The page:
Monday, April 8, 2013

A quick note and some links on contamination and rancidity

A thought for the day....Our products can harbour beasties long before we see the evidence of them in the container. By the time you see those pink or green spots, you've been colonizing contamination for quite some time. Please please please use preservatives! Unpreserved water containing products have a shelf life of about three days in the fridge.

If you don't want to use preservatives, then don't make water containing products. It really is that simple. Enjoy making anhydrous (non-water containing) products and enjoy things like lotion bars, whipped butters, lip balms, and more!

Want to see a video about contamination? Click here, then click on "The Importance of Preservatives". Ick! 

Related posts on preservatives:
Preservative section of the blog
Why use a preservative?
Preservatives: What beasties can contaminate our products! 
Preservatives: How do they work?
Grapefruit seed extract (GSE) is NOT a preservative
How can I use essential oils as an anti-microbial? (Short answer: You can't.)

As for rancidity, Vitamin E, citric acid, rosemary extract or essential oil, and other anti-oxidants are a great way to retard this inevitable process. Add it at the appropriate amount to the appropriate phase - for instance, I use 0.5% Vitamin E in the cool down phase - and rejoice.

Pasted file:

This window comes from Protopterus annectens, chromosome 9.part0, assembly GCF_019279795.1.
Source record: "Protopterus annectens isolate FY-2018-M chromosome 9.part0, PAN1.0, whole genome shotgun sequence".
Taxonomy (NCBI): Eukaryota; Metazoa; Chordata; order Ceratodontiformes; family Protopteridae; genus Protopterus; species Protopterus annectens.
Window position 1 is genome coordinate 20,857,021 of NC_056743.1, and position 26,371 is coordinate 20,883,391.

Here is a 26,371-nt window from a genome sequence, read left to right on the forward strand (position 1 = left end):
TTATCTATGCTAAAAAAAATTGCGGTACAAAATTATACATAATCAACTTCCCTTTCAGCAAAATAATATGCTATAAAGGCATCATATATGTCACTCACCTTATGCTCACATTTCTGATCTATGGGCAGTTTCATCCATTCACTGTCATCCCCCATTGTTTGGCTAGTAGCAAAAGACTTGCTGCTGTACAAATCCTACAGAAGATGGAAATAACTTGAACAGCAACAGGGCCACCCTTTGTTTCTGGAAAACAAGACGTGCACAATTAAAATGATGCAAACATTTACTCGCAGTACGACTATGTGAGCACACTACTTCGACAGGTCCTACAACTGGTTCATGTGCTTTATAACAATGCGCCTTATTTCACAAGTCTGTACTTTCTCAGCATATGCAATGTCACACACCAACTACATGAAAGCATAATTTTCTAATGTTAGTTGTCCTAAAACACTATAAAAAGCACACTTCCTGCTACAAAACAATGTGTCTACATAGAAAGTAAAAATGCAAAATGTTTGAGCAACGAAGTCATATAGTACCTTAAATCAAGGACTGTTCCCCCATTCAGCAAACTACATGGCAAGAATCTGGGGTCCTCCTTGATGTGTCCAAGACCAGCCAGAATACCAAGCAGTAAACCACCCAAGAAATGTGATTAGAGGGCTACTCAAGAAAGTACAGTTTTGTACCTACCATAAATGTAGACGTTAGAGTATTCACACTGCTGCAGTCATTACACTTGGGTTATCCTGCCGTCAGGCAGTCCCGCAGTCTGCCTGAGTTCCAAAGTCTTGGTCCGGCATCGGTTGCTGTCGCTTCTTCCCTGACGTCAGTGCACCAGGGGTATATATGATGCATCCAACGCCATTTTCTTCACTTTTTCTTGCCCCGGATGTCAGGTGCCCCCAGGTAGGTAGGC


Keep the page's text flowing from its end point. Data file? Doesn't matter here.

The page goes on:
Related posts on rancidity:
Rancidity: A primer
Mechanisms of rancidity
A more in depth look at anti-oxidants (how they work)
Question: How do anti-oxidants affect the shelf life of our products?
Combining anti-oxidants


Jen said...

Thanks for all your hard work and reminders, Susan. I, personally, have no trouble with putting preservatives in my products. I only create things for myself, but would rather have exposure to a bit of preservative, than to have to deal with the consequences that could ensue.

On a different, but related topic, I have a friend who is becoming an avid Ebay customer and she has been looking at nostalgic products from Avon and the like and remembering them from her childhood. When she told me she was about to order a lotion from eras gone by that someone had stored and was "sealed and like new", I gave her a stern warning. I informed her that just because it's sealed doesn't mean it isn't running rampant with mold or organisms and that preservative systems aren't meant to protect for a lifetime. Her jaw dropped a bit and she thanked me because it's not something that she would ever have thought of.

Paul Mather said...

This is sound advice. Been there and tried going preservative free but of course, it just doesn't work!

Derly said...

Hello Susan,
Thanks for all your help helping all of us. I am wondering is Tocopheryl Acetate the vitamin E. That I should be using? I took that for the INCI name of Vitamin E. I am a newbie so I am now confused.

Susan Barclay-Nichols said...

Tocopheryl Acetate is a form of Vitamin E. Click here for the Wikipedia link.

Susan Barclay-Nichols said...

Hi Paul! Can you share some details? I'm always interested in hearing more about experiences like this as I think it can demonstrate to others why we do what we do!

Hi Jen! Ewwwwwww!